Explaining special needs to children

Mum talking to her child
Amy Schofield speaks to SEN expert Vicki Dawson to find out how to approach the subject with your child.

Children with special educational needs may need extra help at school because of a range of issues, including emotional and behavioural difficulties such as ADHD and ADD, difficulties with speech and language, problems with how they relate to and behave with other people, or sensory impairments. These needs are a normal part of classroom life, and according to an Ofsted report which was published last year, around 1.7 million schoolchildren in England are regarded as having some form of special need.

However, it can be confusing for children if they see one of their peers being treated differently, and explaining that some children have needs different to their own that must be met can be tricky. So if your child asks you why another child in their class is getting extra attention for their behaviour, or why a classmate needs special equipment and extra adult support at school, what do you say?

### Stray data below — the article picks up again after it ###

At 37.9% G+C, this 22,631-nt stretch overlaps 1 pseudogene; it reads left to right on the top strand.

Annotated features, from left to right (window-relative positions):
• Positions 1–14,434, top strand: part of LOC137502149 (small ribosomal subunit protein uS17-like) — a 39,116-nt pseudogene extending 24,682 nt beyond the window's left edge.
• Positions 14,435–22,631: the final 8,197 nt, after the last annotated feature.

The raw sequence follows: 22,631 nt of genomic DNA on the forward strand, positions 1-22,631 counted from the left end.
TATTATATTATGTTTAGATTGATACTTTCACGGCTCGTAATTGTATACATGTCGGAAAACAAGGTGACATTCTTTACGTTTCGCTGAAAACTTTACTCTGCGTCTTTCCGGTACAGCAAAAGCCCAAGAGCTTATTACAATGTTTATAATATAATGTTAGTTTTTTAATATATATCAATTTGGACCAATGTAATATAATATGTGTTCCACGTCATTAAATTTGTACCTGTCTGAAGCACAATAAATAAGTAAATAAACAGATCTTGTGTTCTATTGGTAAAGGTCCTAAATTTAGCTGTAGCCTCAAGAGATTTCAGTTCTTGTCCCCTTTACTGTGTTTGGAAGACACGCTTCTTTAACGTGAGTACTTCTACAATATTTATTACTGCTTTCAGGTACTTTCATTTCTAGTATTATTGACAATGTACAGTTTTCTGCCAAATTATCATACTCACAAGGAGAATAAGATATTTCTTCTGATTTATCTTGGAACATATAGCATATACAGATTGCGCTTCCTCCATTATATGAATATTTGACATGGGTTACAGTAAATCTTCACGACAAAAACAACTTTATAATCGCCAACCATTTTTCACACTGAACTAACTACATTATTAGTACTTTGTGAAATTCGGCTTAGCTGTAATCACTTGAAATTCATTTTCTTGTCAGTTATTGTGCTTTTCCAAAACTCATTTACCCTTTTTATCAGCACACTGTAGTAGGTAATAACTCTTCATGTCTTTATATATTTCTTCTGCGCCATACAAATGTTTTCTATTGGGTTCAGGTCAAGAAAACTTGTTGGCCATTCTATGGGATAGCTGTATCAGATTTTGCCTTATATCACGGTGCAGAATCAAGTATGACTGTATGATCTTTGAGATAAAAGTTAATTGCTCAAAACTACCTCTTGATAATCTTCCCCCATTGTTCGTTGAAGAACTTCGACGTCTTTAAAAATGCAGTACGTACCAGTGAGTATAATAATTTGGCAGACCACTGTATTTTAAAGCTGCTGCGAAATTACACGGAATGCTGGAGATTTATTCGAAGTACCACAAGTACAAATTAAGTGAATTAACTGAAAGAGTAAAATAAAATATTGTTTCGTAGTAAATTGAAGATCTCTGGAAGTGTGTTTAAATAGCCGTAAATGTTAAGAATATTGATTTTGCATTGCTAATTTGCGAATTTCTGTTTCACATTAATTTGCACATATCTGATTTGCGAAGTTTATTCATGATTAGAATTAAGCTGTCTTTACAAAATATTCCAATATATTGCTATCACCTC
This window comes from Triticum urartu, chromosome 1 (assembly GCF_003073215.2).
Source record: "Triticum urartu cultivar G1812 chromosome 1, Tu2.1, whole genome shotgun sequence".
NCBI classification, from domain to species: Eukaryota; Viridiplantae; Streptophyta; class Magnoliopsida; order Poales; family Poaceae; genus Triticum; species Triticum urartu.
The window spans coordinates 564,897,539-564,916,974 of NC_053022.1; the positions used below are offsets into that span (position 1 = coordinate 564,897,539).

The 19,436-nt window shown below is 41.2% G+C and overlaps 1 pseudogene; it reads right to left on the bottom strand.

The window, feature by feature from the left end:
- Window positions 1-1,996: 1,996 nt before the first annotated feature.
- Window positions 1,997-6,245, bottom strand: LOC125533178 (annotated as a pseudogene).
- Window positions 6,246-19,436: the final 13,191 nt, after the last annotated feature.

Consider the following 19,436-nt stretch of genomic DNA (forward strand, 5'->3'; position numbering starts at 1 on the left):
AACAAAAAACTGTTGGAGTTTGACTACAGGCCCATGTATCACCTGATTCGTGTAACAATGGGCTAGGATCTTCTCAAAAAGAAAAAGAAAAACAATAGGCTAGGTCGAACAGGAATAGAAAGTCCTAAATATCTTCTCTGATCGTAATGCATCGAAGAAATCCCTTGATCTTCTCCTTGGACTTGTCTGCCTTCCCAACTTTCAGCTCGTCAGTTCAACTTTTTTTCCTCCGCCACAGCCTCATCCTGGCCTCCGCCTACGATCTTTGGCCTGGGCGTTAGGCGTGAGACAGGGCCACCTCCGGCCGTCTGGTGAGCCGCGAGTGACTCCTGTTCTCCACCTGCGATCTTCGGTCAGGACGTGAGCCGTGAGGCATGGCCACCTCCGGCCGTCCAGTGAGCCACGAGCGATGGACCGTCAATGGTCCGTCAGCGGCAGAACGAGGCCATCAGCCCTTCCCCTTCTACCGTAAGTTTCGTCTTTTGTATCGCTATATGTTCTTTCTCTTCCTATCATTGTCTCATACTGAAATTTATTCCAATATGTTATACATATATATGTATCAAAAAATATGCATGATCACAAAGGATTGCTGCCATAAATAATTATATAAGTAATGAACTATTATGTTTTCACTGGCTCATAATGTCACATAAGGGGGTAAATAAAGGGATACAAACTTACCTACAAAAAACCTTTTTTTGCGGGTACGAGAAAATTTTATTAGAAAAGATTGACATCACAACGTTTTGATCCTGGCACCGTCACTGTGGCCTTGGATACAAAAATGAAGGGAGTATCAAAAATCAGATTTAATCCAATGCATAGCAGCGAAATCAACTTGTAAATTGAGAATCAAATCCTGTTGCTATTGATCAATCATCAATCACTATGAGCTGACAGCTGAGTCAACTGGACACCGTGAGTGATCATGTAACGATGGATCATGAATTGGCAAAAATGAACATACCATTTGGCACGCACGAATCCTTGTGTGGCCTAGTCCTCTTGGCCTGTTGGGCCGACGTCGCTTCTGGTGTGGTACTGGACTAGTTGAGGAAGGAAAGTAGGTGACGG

Differences are a positive part of life

SEN consultant, trainer and author of SEN: A Parent’s Guide, Vicki Dawson, says that it is very important that parents teach their children that differences are a positive part of life. “If children ask questions about why other children are different it is important to acknowledge that we are all different,” explains Vicki. “Parents have an important role to play in teaching their children that differences can be a positive.”

Emphasise to your child that we all have different talents, and that some children may have trouble learning some things, but that they may be very good at other things. 

If children are being treated differently in the classroom Vicki Dawson advises that a parent should explain that the teacher is in control and is doing their best for every child. “Reiterate that the teacher is very clever and knows how to handle all the children in that class differently to teach them to behave nicely,” says Vicki.

Also, Vicki says that answering children’s questions, no matter how difficult they may be, is essential to promoting acceptance of their peers.

Set good examples

Parents of a child with special educational needs may also find that they are the subject of questions from their child’s classmates. Forum member and mum JacquiL explains her son’s ‘differences’ by saying that his brain works in a unique way. “I always tell children that his brain is 'wired' differently to theirs, so that while they can learn things like reading, his brain won't let him do that as it would rather he climbed a tree!”